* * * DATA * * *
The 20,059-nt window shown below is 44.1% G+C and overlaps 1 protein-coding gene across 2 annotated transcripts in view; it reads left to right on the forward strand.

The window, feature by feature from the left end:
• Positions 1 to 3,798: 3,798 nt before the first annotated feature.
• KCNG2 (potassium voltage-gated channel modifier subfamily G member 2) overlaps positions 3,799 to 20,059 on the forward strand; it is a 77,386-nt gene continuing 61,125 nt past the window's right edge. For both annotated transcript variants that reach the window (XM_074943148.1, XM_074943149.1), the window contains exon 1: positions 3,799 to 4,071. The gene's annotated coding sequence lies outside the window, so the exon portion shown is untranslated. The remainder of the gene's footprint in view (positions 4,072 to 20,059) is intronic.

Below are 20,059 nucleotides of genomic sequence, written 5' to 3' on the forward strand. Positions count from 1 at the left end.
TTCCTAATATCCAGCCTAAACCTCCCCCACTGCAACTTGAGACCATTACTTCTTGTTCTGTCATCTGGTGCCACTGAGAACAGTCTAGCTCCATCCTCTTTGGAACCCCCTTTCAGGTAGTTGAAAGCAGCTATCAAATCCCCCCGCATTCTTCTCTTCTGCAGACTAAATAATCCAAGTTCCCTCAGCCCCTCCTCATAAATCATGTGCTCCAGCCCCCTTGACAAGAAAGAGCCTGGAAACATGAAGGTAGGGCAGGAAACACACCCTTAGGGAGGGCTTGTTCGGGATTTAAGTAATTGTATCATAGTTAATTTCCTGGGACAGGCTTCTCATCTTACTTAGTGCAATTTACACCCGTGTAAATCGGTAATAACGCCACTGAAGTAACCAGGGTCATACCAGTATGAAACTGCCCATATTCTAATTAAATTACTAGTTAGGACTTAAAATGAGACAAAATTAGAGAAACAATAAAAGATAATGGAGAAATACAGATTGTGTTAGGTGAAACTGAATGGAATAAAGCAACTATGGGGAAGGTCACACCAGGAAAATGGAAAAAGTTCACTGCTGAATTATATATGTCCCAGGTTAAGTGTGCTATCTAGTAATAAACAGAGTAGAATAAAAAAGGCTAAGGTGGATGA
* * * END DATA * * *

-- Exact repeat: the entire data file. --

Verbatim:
The 20,059-nt window shown below is 44.1% G+C and overlaps 1 protein-coding gene across 2 annotated transcripts in view; it reads left to right on the forward strand.

The window, feature by feature from the left end:
• Positions 1 to 3,798: 3,798 nt before the first annotated feature.
• KCNG2 (potassium voltage-gated channel modifier subfamily G member 2) overlaps positions 3,799 to 20,059 on the forward strand; it is a 77,386-nt gene continuing 61,125 nt past the window's right edge. For both annotated transcript variants that reach the window (XM_074943148.1, XM_074943149.1), the window contains exon 1: positions 3,799 to 4,071. The gene's annotated coding sequence lies outside the window, so the exon portion shown is untranslated. The remainder of the gene's footprint in view (positions 4,072 to 20,059) is intronic.

Below are 20,059 nucleotides of genomic sequence, written 5' to 3' on the forward strand. Positions count from 1 at the left end.
TTCCTAATATCCAGCCTAAACCTCCCCCACTGCAACTTGAGACCATTACTTCTTGTTCTGTCATCTGGTGCCACTGAGAACAGTCTAGCTCCATCCTCTTTGGAACCCCCTTTCAGGTAGTTGAAAGCAGCTATCAAATCCCCCCGCATTCTTCTCTTCTGCAGACTAAATAATCCAAGTTCCCTCAGCCCCTCCTCATAAATCATGTGCTCCAGCCCCCTTGACAAGAAAGAGCCTGGAAACATGAAGGTAGGGCAGGAAACACACCCTTAGGGAGGGCTTGTTCGGGATTTAAGTAATTGTATCATAGTTAATTTCCTGGGACAGGCTTCTCATCTTACTTAGTGCAATTTACACCCGTGTAAATCGGTAATAACGCCACTGAAGTAACCAGGGTCATACCAGTATGAAACTGCCCATATTCTAATTAAATTACTAGTTAGGACTTAAAATGAGACAAAATTAGAGAAACAATAAAAGATAATGGAGAAATACAGATTGTGTTAGGTGAAACTGAATGGAATAAAGCAACTATGGGGAAGGTCACACCAGGAAAATGGAAAAAGTTCACTGCTGAATTATATATGTCCCAGGTTAAGTGTGCTATCTAGTAATAAACAGAGTAGAATAAAAAAGGCTAAGGTGGATGA